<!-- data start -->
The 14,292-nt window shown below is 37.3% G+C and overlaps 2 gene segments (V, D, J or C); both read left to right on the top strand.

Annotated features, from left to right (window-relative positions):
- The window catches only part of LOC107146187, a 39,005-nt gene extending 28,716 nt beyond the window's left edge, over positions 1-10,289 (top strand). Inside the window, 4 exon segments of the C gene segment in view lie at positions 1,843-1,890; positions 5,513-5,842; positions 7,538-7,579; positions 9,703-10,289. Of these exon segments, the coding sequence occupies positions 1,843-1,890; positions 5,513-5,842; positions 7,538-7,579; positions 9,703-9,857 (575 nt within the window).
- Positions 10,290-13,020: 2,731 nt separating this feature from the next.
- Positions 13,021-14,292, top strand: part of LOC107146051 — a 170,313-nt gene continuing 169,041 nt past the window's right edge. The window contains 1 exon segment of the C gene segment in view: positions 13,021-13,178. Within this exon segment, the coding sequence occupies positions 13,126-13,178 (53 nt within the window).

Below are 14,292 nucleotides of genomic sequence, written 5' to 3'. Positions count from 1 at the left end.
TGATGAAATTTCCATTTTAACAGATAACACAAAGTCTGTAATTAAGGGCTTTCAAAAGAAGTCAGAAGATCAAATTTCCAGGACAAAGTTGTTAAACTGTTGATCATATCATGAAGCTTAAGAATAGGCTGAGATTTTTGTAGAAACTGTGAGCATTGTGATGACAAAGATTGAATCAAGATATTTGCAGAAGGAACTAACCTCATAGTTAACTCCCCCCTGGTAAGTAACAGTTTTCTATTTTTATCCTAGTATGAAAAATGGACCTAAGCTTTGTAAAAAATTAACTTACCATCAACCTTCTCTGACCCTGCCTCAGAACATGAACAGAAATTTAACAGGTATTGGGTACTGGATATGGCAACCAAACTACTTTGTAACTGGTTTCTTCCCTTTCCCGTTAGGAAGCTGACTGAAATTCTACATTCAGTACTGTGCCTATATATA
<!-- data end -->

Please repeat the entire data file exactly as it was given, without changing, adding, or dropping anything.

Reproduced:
The 14,292-nt window shown below is 37.3% G+C and overlaps 2 gene segments (V, D, J or C); both read left to right on the top strand.

Annotated features, from left to right (window-relative positions):
- The window catches only part of LOC107146187, a 39,005-nt gene extending 28,716 nt beyond the window's left edge, over positions 1-10,289 (top strand). Inside the window, 4 exon segments of the C gene segment in view lie at positions 1,843-1,890; positions 5,513-5,842; positions 7,538-7,579; positions 9,703-10,289. Of these exon segments, the coding sequence occupies positions 1,843-1,890; positions 5,513-5,842; positions 7,538-7,579; positions 9,703-9,857 (575 nt within the window).
- Positions 10,290-13,020: 2,731 nt separating this feature from the next.
- Positions 13,021-14,292, top strand: part of LOC107146051 — a 170,313-nt gene continuing 169,041 nt past the window's right edge. The window contains 1 exon segment of the C gene segment in view: positions 13,021-13,178. Within this exon segment, the coding sequence occupies positions 13,126-13,178 (53 nt within the window).

Below are 14,292 nucleotides of genomic sequence, written 5' to 3'. Positions count from 1 at the left end.
TGATGAAATTTCCATTTTAACAGATAACACAAAGTCTGTAATTAAGGGCTTTCAAAAGAAGTCAGAAGATCAAATTTCCAGGACAAAGTTGTTAAACTGTTGATCATATCATGAAGCTTAAGAATAGGCTGAGATTTTTGTAGAAACTGTGAGCATTGTGATGACAAAGATTGAATCAAGATATTTGCAGAAGGAACTAACCTCATAGTTAACTCCCCCCTGGTAAGTAACAGTTTTCTATTTTTATCCTAGTATGAAAAATGGACCTAAGCTTTGTAAAAAATTAACTTACCATCAACCTTCTCTGACCCTGCCTCAGAACATGAACAGAAATTTAACAGGTATTGGGTACTGGATATGGCAACCAAACTACTTTGTAACTGGTTTCTTCCCTTTCCCGTTAGGAAGCTGACTGAAATTCTACATTCAGTACTGTGCCTATATATA